Scientists had a devil of a time detecting many particles we know of and take for granted today. We always prevailed, however. Now, there’s one particle in particular that has proven to be even more of a challenge. Every minute of every day, the Sun is sending out waves of neutrinos. These neutrinos are passing through your body, but you needn’t worry since they don’t interact with...well, anything. Aside from gravity and the weak force, neutrinos are happy to go on their merry way and not bother anything or anyone. If that’s the case, how on Earth (or anywhere else) can we detect them?
1. There is a very, very, very small chance that they’ll bump into something.
We’ve already mentioned that neutrinos don’t interact with anything, but that doesn’t mean they can’t accidentally smack into other particles on their way to wherever they’re going. So many neutrinos are passing by at any one time, there’s always the chance that a small fraction of them will hit either an electron or a quark. This type of collision occurs due to the weak nuclear force, and because this force is so weak that rarely happens.
2. If they do bump into something, they’ll leave behind some tell-tale signs.
Now, if a neutrino does happen to bump into one of the aforementioned particles, you’ll be able to observe the after effects. The protons and neutrons that were disturbed will scatter about, and sometimes even pions, another subatomic particle, can be created. Witnessing these particles and their chaos is one indication that a neutrino has recently passed through.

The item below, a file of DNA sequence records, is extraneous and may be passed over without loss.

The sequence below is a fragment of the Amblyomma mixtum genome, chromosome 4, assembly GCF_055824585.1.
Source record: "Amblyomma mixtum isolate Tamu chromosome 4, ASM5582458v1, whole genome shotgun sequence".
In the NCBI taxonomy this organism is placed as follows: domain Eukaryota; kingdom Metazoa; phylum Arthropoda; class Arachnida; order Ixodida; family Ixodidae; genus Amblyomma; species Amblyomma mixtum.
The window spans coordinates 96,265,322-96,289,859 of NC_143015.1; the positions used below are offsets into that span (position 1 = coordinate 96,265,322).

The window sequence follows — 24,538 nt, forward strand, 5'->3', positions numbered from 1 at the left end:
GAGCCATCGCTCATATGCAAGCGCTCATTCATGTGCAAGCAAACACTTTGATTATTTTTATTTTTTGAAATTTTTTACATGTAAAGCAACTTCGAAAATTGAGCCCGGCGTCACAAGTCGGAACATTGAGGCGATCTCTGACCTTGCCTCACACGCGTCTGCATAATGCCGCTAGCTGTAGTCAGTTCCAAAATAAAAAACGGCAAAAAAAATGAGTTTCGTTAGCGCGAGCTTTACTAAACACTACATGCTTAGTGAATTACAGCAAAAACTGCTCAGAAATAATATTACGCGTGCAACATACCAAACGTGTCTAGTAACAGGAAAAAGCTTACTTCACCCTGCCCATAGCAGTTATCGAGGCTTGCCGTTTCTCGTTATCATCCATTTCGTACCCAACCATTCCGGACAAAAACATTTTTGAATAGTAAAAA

3. Most neutrino research aims to detect the effects of neutrinos, not the neutrinos themselves.
The last example gives a good idea of what neutrino detection is - it’s less about detecting the neutrinos and more about waiting for their after effects. Another way to do this is by using a tank filled with water and photo-multiplier tubes. Such experiments look for Cherenkov light, which is light that is emitted by neutrinos when they pass through water. More of these experiments and increasingly sensitive detectors might one day show us the neutrino itself and not just what it leaves behind.